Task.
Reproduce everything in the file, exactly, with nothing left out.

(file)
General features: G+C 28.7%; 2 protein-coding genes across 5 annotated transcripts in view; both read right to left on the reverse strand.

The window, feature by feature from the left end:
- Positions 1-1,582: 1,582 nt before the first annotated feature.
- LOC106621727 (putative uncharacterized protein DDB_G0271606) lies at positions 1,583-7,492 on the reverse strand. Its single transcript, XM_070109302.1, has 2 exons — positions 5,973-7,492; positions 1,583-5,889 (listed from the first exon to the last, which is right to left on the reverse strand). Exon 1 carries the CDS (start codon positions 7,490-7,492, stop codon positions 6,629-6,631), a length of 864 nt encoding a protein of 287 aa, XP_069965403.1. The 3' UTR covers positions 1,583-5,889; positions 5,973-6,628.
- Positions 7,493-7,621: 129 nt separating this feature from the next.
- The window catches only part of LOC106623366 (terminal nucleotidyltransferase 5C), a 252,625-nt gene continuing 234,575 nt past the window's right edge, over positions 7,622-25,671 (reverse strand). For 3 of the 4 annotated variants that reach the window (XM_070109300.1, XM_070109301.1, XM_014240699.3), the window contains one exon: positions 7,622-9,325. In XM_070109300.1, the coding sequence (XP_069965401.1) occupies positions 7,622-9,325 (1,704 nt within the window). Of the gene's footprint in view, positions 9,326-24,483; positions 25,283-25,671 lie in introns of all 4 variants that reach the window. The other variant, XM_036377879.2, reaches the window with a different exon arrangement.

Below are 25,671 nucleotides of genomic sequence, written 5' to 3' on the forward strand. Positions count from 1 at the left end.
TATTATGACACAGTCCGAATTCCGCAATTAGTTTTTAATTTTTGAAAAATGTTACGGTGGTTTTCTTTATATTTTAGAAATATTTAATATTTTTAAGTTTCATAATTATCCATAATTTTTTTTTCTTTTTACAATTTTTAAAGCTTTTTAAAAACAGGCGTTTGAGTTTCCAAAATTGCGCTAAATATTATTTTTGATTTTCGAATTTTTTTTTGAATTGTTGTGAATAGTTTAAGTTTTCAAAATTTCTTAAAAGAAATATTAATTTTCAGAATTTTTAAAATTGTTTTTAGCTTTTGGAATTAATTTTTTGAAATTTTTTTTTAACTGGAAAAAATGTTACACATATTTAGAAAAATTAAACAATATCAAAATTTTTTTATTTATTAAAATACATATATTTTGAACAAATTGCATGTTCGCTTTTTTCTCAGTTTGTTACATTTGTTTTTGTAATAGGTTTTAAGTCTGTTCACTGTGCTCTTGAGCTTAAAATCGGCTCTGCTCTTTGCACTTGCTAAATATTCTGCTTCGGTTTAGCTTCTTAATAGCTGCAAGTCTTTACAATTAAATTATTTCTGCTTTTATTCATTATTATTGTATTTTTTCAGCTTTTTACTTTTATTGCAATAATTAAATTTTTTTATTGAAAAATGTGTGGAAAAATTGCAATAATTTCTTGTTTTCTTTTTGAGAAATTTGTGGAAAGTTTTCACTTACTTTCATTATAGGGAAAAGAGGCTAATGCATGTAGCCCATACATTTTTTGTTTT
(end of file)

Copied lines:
General features: G+C 28.7%; 2 protein-coding genes across 5 annotated transcripts in view; both read right to left on the reverse strand.

The window, feature by feature from the left end:
- Positions 1-1,582: 1,582 nt before the first annotated feature.
- LOC106621727 (putative uncharacterized protein DDB_G0271606) lies at positions 1,583-7,492 on the reverse strand. Its single transcript, XM_070109302.1, has 2 exons — positions 5,973-7,492; positions 1,583-5,889 (listed from the first exon to the last, which is right to left on the reverse strand). Exon 1 carries the CDS (start codon positions 7,490-7,492, stop codon positions 6,629-6,631), a length of 864 nt encoding a protein of 287 aa, XP_069965403.1. The 3' UTR covers positions 1,583-5,889; positions 5,973-6,628.
- Positions 7,493-7,621: 129 nt separating this feature from the next.
- The window catches only part of LOC106623366 (terminal nucleotidyltransferase 5C), a 252,625-nt gene continuing 234,575 nt past the window's right edge, over positions 7,622-25,671 (reverse strand). For 3 of the 4 annotated variants that reach the window (XM_070109300.1, XM_070109301.1, XM_014240699.3), the window contains one exon: positions 7,622-9,325. In XM_070109300.1, the coding sequence (XP_069965401.1) occupies positions 7,622-9,325 (1,704 nt within the window). Of the gene's footprint in view, positions 9,326-24,483; positions 25,283-25,671 lie in introns of all 4 variants that reach the window. The other variant, XM_036377879.2, reaches the window with a different exon arrangement.

Below are 25,671 nucleotides of genomic sequence, written 5' to 3' on the forward strand. Positions count from 1 at the left end.
TATTATGACACAGTCCGAATTCCGCAATTAGTTTTTAATTTTTGAAAAATGTTACGGTGGTTTTCTTTATATTTTAGAAATATTTAATATTTTTAAGTTTCATAATTATCCATAATTTTTTTTTCTTTTTACAATTTTTAAAGCTTTTTAAAAACAGGCGTTTGAGTTTCCAAAATTGCGCTAAATATTATTTTTGATTTTCGAATTTTTTTTTGAATTGTTGTGAATAGTTTAAGTTTTCAAAATTTCTTAAAAGAAATATTAATTTTCAGAATTTTTAAAATTGTTTTTAGCTTTTGGAATTAATTTTTTGAAATTTTTTTTTAACTGGAAAAAATGTTACACATATTTAGAAAAATTAAACAATATCAAAATTTTTTTATTTATTAAAATACATATATTTTGAACAAATTGCATGTTCGCTTTTTTCTCAGTTTGTTACATTTGTTTTTGTAATAGGTTTTAAGTCTGTTCACTGTGCTCTTGAGCTTAAAATCGGCTCTGCTCTTTGCACTTGCTAAATATTCTGCTTCGGTTTAGCTTCTTAATAGCTGCAAGTCTTTACAATTAAATTATTTCTGCTTTTATTCATTATTATTGTATTTTTTCAGCTTTTTACTTTTATTGCAATAATTAAATTTTTTTATTGAAAAATGTGTGGAAAAATTGCAATAATTTCTTGTTTTCTTTTTGAGAAATTTGTGGAAAGTTTTCACTTACTTTCATTATAGGGAAAAGAGGCTAATGCATGTAGCCCATACATTTTTTGTTTT